Papier-Mâché - The Ornamental Handicraft

January 05, 2017

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Golden tendrils, wisping vines, and blooming flora, these petite Kashmir papier-mâché pieces,
though cute and dainty are saturated in a rich and deep history.



The papier-mâché technique of using paper pulp for making decorative objects was first adopted in Kashmir
in the 15th century by King Zain-ul-Abidin, who was imprisoned in Samarkand (Central Asia).
Upon his return to the Kashmir Valley, he brought with him skilled craftsmen whom
specialized in such techniques. With this, the art born in the land of Persia
began to flourish and reach new heights in Kashmir.


The process for making papier-mâché is relatively simple but is time consuming and laborious.
The skilled artisans involved with this painstaking process are called sakhta makers.
There are two main steps in the process of creating papier-mâché items.
The first is the sakhtsazi (mould making), or the actual production of the item.
The second is the naqqashi (painting), when the item is
painted with any number of motifs. 


The materials involved with this process are discarded paper, cloth, straw of rice plant, copper sulfate,
which are mixed and made into a pulp. The pulp thus made is applied on molds made in wood or brass.
In earlier times, the mold was made of clay by the craftsman himself.


Naggashi, the painting step in this process, decorates the surface
of the papier-mâché item in intricate floral patterns or highly stylized
scenes of animals and battles.


As Spring approaches, De-cor showcases its new arrival of vintage handmade Kashmiri products. 

Not only are we in love with their practicality, but we are also enamored with their bright
color schemes and intricate painted patterns.


We have a wide variety of designs and styles available to choose from,
making these Kashmiri papier-mâché products the perfect decorative accent for any interior.

A Piece of Heritage

August 05, 2015

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Indian architecture has a long history in using hand-carved wood panels to adorn houses, royal palaces, temples, and public spaces. Wood carving is a profession passed down from generation to generation within a family.

The process consists of cutting the wood down to size with hand saws, then drawing the design with chalk. There are different stages of carving: master craftsman begin with rough carving, then smooth chiseling, and sandpapering to finish. Often, the finalized carved panels are stained or painted in either monochromatic or multi-colored finish.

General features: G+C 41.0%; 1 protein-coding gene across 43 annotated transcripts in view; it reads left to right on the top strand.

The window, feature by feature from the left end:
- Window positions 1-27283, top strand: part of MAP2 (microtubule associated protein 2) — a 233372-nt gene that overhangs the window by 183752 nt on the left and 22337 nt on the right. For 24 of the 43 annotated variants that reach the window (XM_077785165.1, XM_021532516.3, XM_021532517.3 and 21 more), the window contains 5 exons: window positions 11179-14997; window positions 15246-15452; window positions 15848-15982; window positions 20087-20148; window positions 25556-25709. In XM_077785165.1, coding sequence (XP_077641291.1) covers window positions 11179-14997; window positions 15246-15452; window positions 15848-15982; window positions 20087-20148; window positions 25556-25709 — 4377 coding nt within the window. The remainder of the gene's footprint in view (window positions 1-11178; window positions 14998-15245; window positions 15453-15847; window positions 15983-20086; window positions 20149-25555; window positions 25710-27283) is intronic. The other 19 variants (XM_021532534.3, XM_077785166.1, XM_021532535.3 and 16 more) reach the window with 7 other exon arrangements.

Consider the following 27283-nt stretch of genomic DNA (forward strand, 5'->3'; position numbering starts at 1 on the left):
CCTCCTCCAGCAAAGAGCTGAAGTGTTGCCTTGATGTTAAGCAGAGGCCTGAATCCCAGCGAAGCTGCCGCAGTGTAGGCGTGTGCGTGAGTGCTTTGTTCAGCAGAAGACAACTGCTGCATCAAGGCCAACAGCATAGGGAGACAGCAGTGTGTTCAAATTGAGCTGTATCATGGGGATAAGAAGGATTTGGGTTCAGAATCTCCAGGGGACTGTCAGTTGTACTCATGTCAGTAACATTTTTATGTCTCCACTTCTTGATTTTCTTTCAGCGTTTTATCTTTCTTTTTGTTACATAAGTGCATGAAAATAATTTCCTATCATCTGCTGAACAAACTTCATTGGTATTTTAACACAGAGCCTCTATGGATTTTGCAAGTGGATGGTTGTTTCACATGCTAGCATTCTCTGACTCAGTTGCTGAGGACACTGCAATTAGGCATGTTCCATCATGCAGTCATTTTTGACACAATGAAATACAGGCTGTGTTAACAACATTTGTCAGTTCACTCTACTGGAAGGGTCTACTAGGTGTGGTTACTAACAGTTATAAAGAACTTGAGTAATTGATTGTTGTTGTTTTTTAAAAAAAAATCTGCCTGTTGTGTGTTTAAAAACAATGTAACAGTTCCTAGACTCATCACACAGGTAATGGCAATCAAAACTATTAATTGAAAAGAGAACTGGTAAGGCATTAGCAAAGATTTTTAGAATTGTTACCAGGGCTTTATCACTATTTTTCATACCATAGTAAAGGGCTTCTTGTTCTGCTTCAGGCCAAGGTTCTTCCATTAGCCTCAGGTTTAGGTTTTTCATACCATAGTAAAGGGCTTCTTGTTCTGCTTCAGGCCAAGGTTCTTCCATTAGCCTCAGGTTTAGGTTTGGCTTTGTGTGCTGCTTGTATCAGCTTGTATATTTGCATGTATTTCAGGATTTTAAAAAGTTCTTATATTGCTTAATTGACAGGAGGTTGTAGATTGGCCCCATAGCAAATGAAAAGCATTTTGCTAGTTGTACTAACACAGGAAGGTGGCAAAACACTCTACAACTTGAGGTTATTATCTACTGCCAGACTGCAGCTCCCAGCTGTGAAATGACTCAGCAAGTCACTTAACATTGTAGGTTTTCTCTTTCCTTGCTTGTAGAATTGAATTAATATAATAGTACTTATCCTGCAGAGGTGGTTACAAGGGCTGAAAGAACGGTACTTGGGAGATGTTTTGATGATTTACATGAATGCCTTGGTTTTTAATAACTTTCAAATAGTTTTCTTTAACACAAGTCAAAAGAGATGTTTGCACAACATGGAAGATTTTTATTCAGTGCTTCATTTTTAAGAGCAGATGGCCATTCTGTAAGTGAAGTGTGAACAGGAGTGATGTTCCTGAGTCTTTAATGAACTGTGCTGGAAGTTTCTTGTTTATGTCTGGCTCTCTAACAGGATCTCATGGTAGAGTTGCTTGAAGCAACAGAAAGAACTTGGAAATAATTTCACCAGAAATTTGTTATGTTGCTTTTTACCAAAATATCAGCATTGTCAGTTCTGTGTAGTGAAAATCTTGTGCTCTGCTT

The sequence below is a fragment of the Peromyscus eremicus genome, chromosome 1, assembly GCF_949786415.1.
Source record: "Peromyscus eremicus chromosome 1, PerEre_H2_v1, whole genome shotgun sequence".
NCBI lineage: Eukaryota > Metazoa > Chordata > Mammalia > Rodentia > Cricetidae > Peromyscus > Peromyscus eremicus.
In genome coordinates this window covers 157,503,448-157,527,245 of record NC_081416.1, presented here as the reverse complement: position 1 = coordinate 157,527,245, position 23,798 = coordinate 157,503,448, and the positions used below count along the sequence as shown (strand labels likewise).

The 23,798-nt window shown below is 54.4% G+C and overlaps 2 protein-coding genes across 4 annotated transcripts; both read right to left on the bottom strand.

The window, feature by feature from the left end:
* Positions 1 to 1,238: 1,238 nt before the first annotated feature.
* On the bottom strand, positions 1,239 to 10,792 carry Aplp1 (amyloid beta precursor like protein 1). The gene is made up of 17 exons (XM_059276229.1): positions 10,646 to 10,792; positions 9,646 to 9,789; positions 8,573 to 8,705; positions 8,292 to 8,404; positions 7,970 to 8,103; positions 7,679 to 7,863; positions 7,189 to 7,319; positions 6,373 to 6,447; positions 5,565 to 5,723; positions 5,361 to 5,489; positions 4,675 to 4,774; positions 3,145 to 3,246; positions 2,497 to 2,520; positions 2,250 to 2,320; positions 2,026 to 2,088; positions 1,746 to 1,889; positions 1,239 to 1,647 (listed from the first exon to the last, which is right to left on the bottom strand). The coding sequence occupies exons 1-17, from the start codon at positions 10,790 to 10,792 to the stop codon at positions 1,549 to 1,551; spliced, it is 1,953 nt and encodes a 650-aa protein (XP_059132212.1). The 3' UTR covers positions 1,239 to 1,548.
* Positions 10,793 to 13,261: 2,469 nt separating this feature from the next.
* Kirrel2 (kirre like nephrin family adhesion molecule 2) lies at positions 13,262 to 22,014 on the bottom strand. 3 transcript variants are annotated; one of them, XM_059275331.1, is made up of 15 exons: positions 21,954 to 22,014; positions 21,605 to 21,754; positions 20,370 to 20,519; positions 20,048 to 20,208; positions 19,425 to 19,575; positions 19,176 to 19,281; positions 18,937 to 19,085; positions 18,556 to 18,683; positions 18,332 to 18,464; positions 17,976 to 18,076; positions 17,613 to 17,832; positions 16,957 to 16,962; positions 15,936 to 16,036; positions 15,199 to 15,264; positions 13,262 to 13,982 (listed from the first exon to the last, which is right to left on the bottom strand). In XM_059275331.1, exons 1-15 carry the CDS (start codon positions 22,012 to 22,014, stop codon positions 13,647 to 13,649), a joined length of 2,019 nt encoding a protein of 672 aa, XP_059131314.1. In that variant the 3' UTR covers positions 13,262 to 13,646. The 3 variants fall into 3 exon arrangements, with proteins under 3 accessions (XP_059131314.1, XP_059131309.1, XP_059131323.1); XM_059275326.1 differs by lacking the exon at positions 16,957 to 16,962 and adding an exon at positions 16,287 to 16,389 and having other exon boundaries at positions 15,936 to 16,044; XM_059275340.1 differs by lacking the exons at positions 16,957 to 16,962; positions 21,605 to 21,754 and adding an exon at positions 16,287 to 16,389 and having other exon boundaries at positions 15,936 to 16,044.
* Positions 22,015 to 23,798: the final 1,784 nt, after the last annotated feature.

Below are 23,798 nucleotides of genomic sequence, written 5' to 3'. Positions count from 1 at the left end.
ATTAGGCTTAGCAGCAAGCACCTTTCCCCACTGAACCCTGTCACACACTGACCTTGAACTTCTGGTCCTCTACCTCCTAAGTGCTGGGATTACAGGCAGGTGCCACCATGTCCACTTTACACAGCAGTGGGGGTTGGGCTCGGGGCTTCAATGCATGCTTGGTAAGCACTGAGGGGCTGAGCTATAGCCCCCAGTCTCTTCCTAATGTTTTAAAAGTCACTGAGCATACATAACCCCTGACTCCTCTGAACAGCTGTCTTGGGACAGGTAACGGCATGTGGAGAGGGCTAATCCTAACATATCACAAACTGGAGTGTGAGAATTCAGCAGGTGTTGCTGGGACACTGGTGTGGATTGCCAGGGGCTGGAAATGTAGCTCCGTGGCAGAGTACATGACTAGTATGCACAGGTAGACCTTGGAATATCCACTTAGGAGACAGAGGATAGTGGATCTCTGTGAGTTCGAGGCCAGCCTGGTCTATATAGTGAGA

Popular themes and motif in the carvings are of: vines, flowers, mythical characters, animals, and gods.

 

 

Traditionally, these carved panels were used as archways, door lintels, and wall moulding.

 

Creative interior designers have found innovative ways to incorporate these beautiful panels into modern living spaces, using them as: kitchen hoods, fireplace mantels, shelves, wall decor, doorway lintels, decorative elements on furniture, and room moulding.

 

     

Left: a decorative element for a fireplace

Right: a kitchen hood

 

Here, a floral and vine motif panel is used as moulding in a modern kitchen to add a bit of Indian heritage and ethnic vibe.

 

 These intricate wood carvings are used to frame a fireplace.

 

A beautiful geometric motif panel is incorporated into this daybed as a decorative element.

 

A chakra motif wood carving becomes a console table.

 

This antique multi-colored patina finish wood carving is used as an end panel for a bed.

 

De-cor has a wonderful collection of antique and reproduction hand-carved wood panels, check out our selections.

Be inspired, as we have been, and welcome a piece of Indian heritage into your home.


In Love with Blue (making the Indigo Batik Throw)

April 27, 2015

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India is known to be one of the earliest major center for
cultivation and application of the indigo plant.
  
  
   
 
Indigo is extracted from the leaves of the indigo tinctoria plant through
a long fermentation process and turned into pigment powder.
 
 
 
Batik printing is a printing process that utilizes wax to resist color dye on specific
areas of the fabric to reveal beautiful, intricate pattern.
 
 
After the wax resist is applied, the fabric is then dyed with
natural plant based pigment.
For Spring, De-cor features its new arrival of originally designed Indigo Batik Throws.
We are truly in love with these striking natural indigo dyed Batik prints
on 100% cotton handwoven throws.
Representing dignity & tranquility, indigo is historical a prized color
and still holds its popularity even today.
 
 
       
 
With a special variety of floral and tribal prints in selection...
 

These Indigo Batik Throws are a perfect way to add a pop of rich blue to your bedroom or living room.

 

Shop now to take advantage of our time sensitive offer of free shipping on this item.
Use promo code BATIK at checkout.